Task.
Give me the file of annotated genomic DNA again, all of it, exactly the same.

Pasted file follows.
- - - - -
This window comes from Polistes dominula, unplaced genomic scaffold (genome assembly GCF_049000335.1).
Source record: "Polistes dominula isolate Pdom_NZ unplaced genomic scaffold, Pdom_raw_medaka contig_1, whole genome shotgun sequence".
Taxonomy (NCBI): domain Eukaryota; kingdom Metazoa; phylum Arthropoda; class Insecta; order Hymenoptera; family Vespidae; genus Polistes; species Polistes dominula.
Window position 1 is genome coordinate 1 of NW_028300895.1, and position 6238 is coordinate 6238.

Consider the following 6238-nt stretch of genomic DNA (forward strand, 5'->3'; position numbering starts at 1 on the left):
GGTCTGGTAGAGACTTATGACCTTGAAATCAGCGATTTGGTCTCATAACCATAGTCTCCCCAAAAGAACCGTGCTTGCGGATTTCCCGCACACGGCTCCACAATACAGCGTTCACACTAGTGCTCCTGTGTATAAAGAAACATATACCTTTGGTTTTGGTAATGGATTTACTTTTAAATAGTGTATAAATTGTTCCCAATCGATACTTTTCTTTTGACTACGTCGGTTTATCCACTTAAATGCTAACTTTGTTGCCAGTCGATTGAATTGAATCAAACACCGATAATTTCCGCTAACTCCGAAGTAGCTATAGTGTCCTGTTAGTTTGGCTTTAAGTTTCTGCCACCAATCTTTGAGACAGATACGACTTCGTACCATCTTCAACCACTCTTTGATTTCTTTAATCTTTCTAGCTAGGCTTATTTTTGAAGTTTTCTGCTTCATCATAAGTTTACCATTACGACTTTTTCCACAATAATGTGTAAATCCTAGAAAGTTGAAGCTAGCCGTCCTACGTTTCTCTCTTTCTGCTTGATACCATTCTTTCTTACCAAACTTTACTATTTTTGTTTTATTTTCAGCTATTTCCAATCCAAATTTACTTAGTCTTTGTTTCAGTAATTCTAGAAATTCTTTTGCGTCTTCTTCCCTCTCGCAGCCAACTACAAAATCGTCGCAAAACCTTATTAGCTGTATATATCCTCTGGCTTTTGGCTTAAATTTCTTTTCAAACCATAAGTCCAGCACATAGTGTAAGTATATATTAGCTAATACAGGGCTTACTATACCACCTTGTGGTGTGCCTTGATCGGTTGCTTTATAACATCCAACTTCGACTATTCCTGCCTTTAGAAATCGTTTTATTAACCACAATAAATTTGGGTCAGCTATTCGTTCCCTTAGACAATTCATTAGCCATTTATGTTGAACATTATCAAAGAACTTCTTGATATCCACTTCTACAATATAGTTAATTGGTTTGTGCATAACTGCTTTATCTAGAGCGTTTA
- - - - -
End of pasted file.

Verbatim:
This window comes from Polistes dominula, unplaced genomic scaffold (genome assembly GCF_049000335.1).
Source record: "Polistes dominula isolate Pdom_NZ unplaced genomic scaffold, Pdom_raw_medaka contig_1, whole genome shotgun sequence".
Taxonomy (NCBI): domain Eukaryota; kingdom Metazoa; phylum Arthropoda; class Insecta; order Hymenoptera; family Vespidae; genus Polistes; species Polistes dominula.
Window position 1 is genome coordinate 1 of NW_028300895.1, and position 6238 is coordinate 6238.

Consider the following 6238-nt stretch of genomic DNA (forward strand, 5'->3'; position numbering starts at 1 on the left):
GGTCTGGTAGAGACTTATGACCTTGAAATCAGCGATTTGGTCTCATAACCATAGTCTCCCCAAAAGAACCGTGCTTGCGGATTTCCCGCACACGGCTCCACAATACAGCGTTCACACTAGTGCTCCTGTGTATAAAGAAACATATACCTTTGGTTTTGGTAATGGATTTACTTTTAAATAGTGTATAAATTGTTCCCAATCGATACTTTTCTTTTGACTACGTCGGTTTATCCACTTAAATGCTAACTTTGTTGCCAGTCGATTGAATTGAATCAAACACCGATAATTTCCGCTAACTCCGAAGTAGCTATAGTGTCCTGTTAGTTTGGCTTTAAGTTTCTGCCACCAATCTTTGAGACAGATACGACTTCGTACCATCTTCAACCACTCTTTGATTTCTTTAATCTTTCTAGCTAGGCTTATTTTTGAAGTTTTCTGCTTCATCATAAGTTTACCATTACGACTTTTTCCACAATAATGTGTAAATCCTAGAAAGTTGAAGCTAGCCGTCCTACGTTTCTCTCTTTCTGCTTGATACCATTCTTTCTTACCAAACTTTACTATTTTTGTTTTATTTTCAGCTATTTCCAATCCAAATTTACTTAGTCTTTGTTTCAGTAATTCTAGAAATTCTTTTGCGTCTTCTTCCCTCTCGCAGCCAACTACAAAATCGTCGCAAAACCTTATTAGCTGTATATATCCTCTGGCTTTTGGCTTAAATTTCTTTTCAAACCATAAGTCCAGCACATAGTGTAAGTATATATTAGCTAATACAGGGCTTACTATACCACCTTGTGGTGTGCCTTGATCGGTTGCTTTATAACATCCAACTTCGACTATTCCTGCCTTTAGAAATCGTTTTATTAACCACAATAAATTTGGGTCAGCTATTCGTTCCCTTAGACAATTCATTAGCCATTTATGTTGAACATTATCAAAGAACTTCTTGATATCCACTTCTACAATATAGTTAATTGGTTTGTGCATAACTGCTTTATCTAGAGCGTTTA